Are You 50? Early Detection is Key in the Fight Against Colon Cancer
Article Date: March 16, 2012
Partner Site: Gastroenterology Consultants
Colorectal cancer is the third most common type of non-skin cancer in both men and women and is the second leading cause of cancer-related deaths in the United States. Although the rate of new colorectal cancer cases and deaths is decreasing due to increased screening with colonoscopy, more than 140,000 new cases will be diagnosed and more than 51,000 people will die from the disease in the United States during 2012. This doesn’t have to be! If everyone aged 50 and older has a screening test, called a colonoscopy, as many as 90% of deaths from colorectal cancer could be prevented.
Have you had YOUR colonoscopy? No? What’s holding you back? Read on to see some of the most common concerns and why they shouldn’t keep you from scheduling your colorectal screening.
I don’t think I need one.
This assumption is simply false. 6% of Americans get colon cancer (3 cancers in the next 50 people you see), and only 1 in 10 had a family history of colorectal cancer. Symptoms of colorectal cancer typically don’t appear until the later stages. In fact, patients diagnosed with colorectal cancer commonly show no symptoms at all. Don’t wait until you pass blood or have changes in the shape or consistency of your bowel movements to schedule your screening.
I'm afraid of the pain.
If you're worried about feeling pain during such a sensitive procedure, you're not alone. But it may help you to know that when you have your colonoscopy at Regional SurgiCenter, you'll be given short-term anesthesia which prevents you from sensing any pain.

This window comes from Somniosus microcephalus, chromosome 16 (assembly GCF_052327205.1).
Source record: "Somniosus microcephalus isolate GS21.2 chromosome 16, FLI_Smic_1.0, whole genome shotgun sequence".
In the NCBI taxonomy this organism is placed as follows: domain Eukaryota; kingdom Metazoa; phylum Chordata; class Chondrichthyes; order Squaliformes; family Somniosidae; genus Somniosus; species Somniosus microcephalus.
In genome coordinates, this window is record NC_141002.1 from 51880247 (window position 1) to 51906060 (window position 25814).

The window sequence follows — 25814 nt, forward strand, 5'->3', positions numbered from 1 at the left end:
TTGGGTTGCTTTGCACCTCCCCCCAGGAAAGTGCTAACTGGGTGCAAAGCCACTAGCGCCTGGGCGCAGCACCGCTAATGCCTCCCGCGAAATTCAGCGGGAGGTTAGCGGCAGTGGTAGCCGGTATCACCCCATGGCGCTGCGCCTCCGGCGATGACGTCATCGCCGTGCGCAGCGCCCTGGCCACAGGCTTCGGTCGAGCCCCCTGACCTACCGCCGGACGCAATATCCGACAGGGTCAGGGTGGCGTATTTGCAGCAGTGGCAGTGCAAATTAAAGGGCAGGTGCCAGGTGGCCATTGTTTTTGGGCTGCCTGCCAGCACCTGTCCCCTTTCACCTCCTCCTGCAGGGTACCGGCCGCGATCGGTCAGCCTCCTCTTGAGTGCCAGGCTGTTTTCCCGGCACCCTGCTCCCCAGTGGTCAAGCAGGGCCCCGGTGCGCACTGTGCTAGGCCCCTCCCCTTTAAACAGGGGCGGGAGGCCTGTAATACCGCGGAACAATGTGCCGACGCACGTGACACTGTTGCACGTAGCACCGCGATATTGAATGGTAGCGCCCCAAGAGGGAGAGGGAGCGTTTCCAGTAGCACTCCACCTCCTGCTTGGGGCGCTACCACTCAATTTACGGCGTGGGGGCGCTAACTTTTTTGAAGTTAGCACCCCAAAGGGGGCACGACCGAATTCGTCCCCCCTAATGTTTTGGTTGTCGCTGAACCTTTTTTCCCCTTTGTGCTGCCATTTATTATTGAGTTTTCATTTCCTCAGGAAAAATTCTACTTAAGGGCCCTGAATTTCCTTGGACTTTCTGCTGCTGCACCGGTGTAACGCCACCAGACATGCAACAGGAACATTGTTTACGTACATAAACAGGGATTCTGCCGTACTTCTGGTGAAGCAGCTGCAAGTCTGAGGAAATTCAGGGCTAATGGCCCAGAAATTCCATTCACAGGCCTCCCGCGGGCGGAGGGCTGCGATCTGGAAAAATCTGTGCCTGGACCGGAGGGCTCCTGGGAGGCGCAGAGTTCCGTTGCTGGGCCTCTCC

I'm too embarrassed to have doctors and nurses looking around down there.
Gastroenterologists and the medical team at Gastroenterology Consultants and Regoinal SurgiCenter understand that people may be self-conscious so they behave professionally and respectfully toward patients. The procedure will be done in a private room to ensure that only a few people will see you. In addition, the anesthesia given to you before the procedure will help you relax and feel less self-conscious.
I don't know if I can handle the preparation for a colonoscopy.
Because the colon needs to be completely empty for a colonoscopy, you will need to carefully follow your Gastroenterologist’s preparation instructions in order to get ready for the procedure. Although no one would describe the preparation as pleasant, there are new ways to clean the colon which may even allow a patient to eat a normal diet until after dinner the day before the procedure. Talk to your doctor about which preparation method is right for you.
I'm worried about what will happen if the doctor finds something.
Some people are fearful of having a colonoscopy because they would rather not know if something is wrong. But finding and removing polyps before they turn into cancer is much better than forgoing a colonoscopy and having the polyps silently grow, become malignant and spread to other parts of the body.
Every March brings with it Colon Cancer Awareness Month and reminds us that screening allows colorectal cancers to be found earlier when the disease is easier to cure. As a result, there are now more than 1 million survivors of colorectal cancer in the United States. Give yourself the gift of another birthday ― contact us at Gatroenterology Consultants and schedule your screening colonoscopy today!